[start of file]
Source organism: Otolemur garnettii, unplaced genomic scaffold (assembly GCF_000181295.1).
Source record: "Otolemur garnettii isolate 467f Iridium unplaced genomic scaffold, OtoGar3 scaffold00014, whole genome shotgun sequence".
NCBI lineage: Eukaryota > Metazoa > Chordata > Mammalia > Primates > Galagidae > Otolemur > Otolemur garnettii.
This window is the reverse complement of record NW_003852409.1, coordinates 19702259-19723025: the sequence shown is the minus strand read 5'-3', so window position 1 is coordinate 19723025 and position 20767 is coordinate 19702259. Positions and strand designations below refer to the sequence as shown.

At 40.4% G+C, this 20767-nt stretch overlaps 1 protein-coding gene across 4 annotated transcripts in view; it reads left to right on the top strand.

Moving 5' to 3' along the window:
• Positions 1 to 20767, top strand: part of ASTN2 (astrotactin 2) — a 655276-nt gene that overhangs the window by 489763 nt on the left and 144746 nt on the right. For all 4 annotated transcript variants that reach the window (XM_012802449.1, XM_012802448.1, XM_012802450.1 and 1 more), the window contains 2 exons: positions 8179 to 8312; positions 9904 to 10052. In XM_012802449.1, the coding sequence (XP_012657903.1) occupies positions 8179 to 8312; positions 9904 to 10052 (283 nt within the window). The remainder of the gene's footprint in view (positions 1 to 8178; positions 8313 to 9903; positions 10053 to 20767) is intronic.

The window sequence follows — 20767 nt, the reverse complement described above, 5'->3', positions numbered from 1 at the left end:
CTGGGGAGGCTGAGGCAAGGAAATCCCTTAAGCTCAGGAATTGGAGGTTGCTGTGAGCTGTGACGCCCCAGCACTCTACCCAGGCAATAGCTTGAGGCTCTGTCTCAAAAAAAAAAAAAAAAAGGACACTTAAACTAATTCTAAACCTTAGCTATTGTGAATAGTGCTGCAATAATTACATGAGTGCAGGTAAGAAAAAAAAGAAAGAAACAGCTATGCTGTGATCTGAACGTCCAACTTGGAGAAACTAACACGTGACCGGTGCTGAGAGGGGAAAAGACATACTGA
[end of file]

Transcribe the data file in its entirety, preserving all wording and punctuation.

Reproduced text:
Source organism: Otolemur garnettii, unplaced genomic scaffold (assembly GCF_000181295.1).
Source record: "Otolemur garnettii isolate 467f Iridium unplaced genomic scaffold, OtoGar3 scaffold00014, whole genome shotgun sequence".
NCBI lineage: Eukaryota > Metazoa > Chordata > Mammalia > Primates > Galagidae > Otolemur > Otolemur garnettii.
This window is the reverse complement of record NW_003852409.1, coordinates 19702259-19723025: the sequence shown is the minus strand read 5'-3', so window position 1 is coordinate 19723025 and position 20767 is coordinate 19702259. Positions and strand designations below refer to the sequence as shown.

At 40.4% G+C, this 20767-nt stretch overlaps 1 protein-coding gene across 4 annotated transcripts in view; it reads left to right on the top strand.

Moving 5' to 3' along the window:
• Positions 1 to 20767, top strand: part of ASTN2 (astrotactin 2) — a 655276-nt gene that overhangs the window by 489763 nt on the left and 144746 nt on the right. For all 4 annotated transcript variants that reach the window (XM_012802449.1, XM_012802448.1, XM_012802450.1 and 1 more), the window contains 2 exons: positions 8179 to 8312; positions 9904 to 10052. In XM_012802449.1, the coding sequence (XP_012657903.1) occupies positions 8179 to 8312; positions 9904 to 10052 (283 nt within the window). The remainder of the gene's footprint in view (positions 1 to 8178; positions 8313 to 9903; positions 10053 to 20767) is intronic.

The window sequence follows — 20767 nt, the reverse complement described above, 5'->3', positions numbered from 1 at the left end:
CTGGGGAGGCTGAGGCAAGGAAATCCCTTAAGCTCAGGAATTGGAGGTTGCTGTGAGCTGTGACGCCCCAGCACTCTACCCAGGCAATAGCTTGAGGCTCTGTCTCAAAAAAAAAAAAAAAAAGGACACTTAAACTAATTCTAAACCTTAGCTATTGTGAATAGTGCTGCAATAATTACATGAGTGCAGGTAAGAAAAAAAAGAAAGAAACAGCTATGCTGTGATCTGAACGTCCAACTTGGAGAAACTAACACGTGACCGGTGCTGAGAGGGGAAAAGACATACTGA